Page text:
My 15-year old granddaughter Nikki likes Mayor Pete because “of his unique and logical platform." She mentioned his plan on college affordability and his caution toward the idea of free tuition for everyone as an example of well thought-out policy. My grandsons, Jack and Joe, are 13 and like only the candidates who will make dealing with climate change a top priority. The adults, my wife, mother-in-law, daughter, son, and two sons-in-law, support ranges from Kamala Harris to Mayor Pete to Michael Bennet to whoever, in their opinion, can beat Trump. At least for now, that list did not include Joe Biden, Bernie Sanders, or Elizabeth Warren. However, I know other polls would have those three showing pretty prominently. So, as the field begins to narrow, I plan to add an informal poll or two to my future blog posts about the presidential race. It will be good to hear and share more of your perspectives on this important election.
In general, I was very pleased. Although none of the questions I thought should be asked were asked, one thing for sure is that Democrats have a right to be proud of the quality of the entire field. They are not all ready for prime-time and many have little realistic chance of success. However, this field of candidates are all intelligent, motivated, and have a desire to help lead our country forward. Every single one of them could be a help to any Democrat who wins the Presidency, something that any objective person could not have said about Republicans in 2016.
Here is where we are now after two nights of debate. First, the debates start to sort out those who have a path to the nomination from those who do not. Second, the three front runners in the polls before the debate, Biden, Warren, and Sanders, are likely going to see their poll numbers drop. I suspect the fundraising numbers that will come out soon will give further evidence, particularly about who can really afford to stay in the race. After the July 30 and 31 debates, it will become clearer who are the candidates with realistic hopes to win.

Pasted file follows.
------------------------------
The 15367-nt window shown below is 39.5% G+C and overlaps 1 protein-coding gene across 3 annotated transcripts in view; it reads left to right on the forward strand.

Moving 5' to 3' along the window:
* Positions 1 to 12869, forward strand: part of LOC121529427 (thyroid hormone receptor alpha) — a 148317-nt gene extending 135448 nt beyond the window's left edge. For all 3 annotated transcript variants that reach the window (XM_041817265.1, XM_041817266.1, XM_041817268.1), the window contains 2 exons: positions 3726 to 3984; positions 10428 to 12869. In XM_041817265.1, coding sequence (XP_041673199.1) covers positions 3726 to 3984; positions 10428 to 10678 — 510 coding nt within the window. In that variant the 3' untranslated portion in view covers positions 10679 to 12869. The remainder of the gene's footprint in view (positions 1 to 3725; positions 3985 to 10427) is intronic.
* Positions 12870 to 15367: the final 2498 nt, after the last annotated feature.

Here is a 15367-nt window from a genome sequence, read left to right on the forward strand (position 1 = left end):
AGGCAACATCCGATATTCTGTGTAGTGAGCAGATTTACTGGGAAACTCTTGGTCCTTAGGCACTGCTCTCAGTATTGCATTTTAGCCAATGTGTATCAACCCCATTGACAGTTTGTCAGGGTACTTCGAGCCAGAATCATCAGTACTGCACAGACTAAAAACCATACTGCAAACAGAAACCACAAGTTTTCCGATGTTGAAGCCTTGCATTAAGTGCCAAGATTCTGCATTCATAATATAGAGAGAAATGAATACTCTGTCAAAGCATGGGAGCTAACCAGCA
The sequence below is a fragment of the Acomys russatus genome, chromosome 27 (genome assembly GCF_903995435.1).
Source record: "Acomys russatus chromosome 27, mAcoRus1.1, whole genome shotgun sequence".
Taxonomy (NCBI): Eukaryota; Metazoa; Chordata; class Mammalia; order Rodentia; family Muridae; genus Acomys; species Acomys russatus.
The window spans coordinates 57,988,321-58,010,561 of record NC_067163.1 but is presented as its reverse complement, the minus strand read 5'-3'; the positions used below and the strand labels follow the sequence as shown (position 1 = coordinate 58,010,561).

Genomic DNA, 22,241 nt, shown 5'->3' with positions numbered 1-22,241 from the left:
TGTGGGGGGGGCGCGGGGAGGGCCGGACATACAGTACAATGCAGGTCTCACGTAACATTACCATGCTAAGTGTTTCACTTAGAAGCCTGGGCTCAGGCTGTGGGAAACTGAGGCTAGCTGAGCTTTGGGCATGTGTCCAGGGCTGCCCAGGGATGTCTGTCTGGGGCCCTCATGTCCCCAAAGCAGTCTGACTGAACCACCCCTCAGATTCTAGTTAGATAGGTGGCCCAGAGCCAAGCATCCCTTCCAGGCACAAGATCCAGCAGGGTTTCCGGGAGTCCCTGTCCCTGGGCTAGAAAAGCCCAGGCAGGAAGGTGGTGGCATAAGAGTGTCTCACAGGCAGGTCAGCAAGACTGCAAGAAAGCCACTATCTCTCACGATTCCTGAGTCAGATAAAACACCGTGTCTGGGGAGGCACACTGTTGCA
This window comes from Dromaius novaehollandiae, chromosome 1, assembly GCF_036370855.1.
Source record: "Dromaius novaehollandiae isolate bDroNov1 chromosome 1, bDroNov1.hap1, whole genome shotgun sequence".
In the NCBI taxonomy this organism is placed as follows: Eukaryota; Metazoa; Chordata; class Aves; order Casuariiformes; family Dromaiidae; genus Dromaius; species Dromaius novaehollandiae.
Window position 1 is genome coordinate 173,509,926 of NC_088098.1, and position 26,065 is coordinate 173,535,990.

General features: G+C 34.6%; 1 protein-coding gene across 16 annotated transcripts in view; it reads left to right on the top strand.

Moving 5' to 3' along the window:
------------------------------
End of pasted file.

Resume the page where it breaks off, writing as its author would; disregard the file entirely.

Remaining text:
Biden was the big disappointment. It is too early to set him aside, but he is clearly going to take a lot more hits between now and the next debate. Concerns about Biden include age, too much leaning on the past, and a debate performance that will cause a lot of Democrats to worry about his ability to debate one-on-one with President Trump. The likely silver bullet that the opposition now has against Warren and Sanders was their strong defense of eliminating private health insurance in their Medicare-for-all plans. Polls show that many supporters of Medicare-for-all assume they will have the option of keeping the private insurance they currently have. So this should be something to keep an eye on as the debates go on.
Candidates who I think helped themselves were: Kamala Harris with her debate style; Julian Castro successfully taking on of Beto O’Rourke; Amy Klobucher sharing why she can do well in the rust belt states; Pete Buttigieg for his candor on dealing with the police tragedy in South Bend, IN; and John Hickenlooper sharing his leadership success as Governor.
To say the least it will be an interesting five weeks until Detroit and the next debate.